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Common sense has no place in regulation

What a pig&#39s ear our politicians have made of our business. It was inevitable that this would happen when the motley crew that constituted Miboc came on all heavy with all their embryonic rulebook.

At the newly formed Securities & Investment Board, the hostility to practitioners was pretty evident when even the most conscientious practitioners found themselves falling foul of the early minutiae in the rulebook.

Under the self-regulating regime of the day, ordinary practitioners had little or no say in the formulation of the rulebook and bad went to worse as time went by.

As an overlay to this self-destructive regulatory bunch, we had the constant uninvited intrusion from the OFT who, under the leadership of various incumbents, thought it was great sport gunning for financial advisers of whatever hue.

The first retrograde step was to pour scorn on and subsequently dismantle the maximum commission agreement, again throwing the whole remuneration process into chaos.

Meanwhile, ever more complex objectives were being set by the strange breed of visionaries that the regulatory bodies seemed to attract.

Anyone with any kind of common sense who accidentally made it to the pinnacle of the regulatory hierarchy was soon undermined and jettisoned prematurely.

Remember David Walker and his attempts at simplification with the core principles that were meant to replace the encyclopaedic volumes that his predecessors has presided over?

Since 1988, the perception of our role within the industry has also been recast. For starters, the ugly title of IFA was created and, overnight, all life insurance salespeople became financial advisers. With a title like that, could we do anything as lowly as selling? Hell, no.

The rules and practices now needed to be changed so as to mimic other “professions”. But instead of emulating the accountants, we were led into reproducing the practice and procedures laid down for solicitors.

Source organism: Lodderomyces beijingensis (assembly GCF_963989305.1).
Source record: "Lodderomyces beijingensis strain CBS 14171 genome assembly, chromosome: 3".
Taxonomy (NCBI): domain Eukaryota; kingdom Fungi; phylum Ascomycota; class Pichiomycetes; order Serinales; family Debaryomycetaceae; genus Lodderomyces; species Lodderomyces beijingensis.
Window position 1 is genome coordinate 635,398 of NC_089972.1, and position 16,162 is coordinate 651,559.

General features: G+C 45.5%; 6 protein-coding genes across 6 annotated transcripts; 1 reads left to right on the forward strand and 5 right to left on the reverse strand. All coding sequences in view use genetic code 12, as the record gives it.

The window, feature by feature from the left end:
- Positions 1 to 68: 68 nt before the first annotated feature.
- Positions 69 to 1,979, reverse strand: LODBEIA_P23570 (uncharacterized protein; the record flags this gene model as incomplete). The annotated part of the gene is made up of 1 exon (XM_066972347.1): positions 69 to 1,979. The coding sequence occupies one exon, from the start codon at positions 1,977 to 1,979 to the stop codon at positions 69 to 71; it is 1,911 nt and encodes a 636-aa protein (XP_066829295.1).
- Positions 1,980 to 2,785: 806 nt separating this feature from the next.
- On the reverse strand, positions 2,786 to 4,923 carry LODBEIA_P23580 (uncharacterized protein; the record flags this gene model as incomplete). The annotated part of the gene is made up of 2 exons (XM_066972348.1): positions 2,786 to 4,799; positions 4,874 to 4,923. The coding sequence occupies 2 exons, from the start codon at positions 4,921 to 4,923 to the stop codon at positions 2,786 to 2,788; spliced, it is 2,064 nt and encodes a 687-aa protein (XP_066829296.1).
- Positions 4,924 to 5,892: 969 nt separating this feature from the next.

Where do you think that the Investors&#39 Compensation Scheme concept came from? All claims made against solicitors were picked by the Law Society through its solicitors indemnity fund and then divvied up and allocated to all legal practices in the land.

As most appointees to our regulatory bodies were heavily legally biased, it was deemed only fair that we absorb the compensation costs among us. Fair it was not but what do legal bods know about equity?

Of course, our whole legal system is based on common law precedence and equity but I doubt that anyone has actually tested the compensatory system for its equitable content.

Subsequent stages in the corrosion of the world of financial services owe their origins to the wacky concepts that pandered to the eggheads in the regulatory loop.

As intermediaries sold life and pension policies, they should be educated to the level of actuaries.

If a financial product was ever used in tax planning, then they should be as well informed as lawyers or, if any figurework was involved, then they should be qualified as accountants.

What about those who fall between stools and cannot afford to buy that investment product or life or pension policy?

Ah, then we should ensure that our intermediary is a fully qualified benefits agency adviser so that the lower-paid can seek their advice for “free”.

Buck Lopez


Capital Financial Services,


East Sussex


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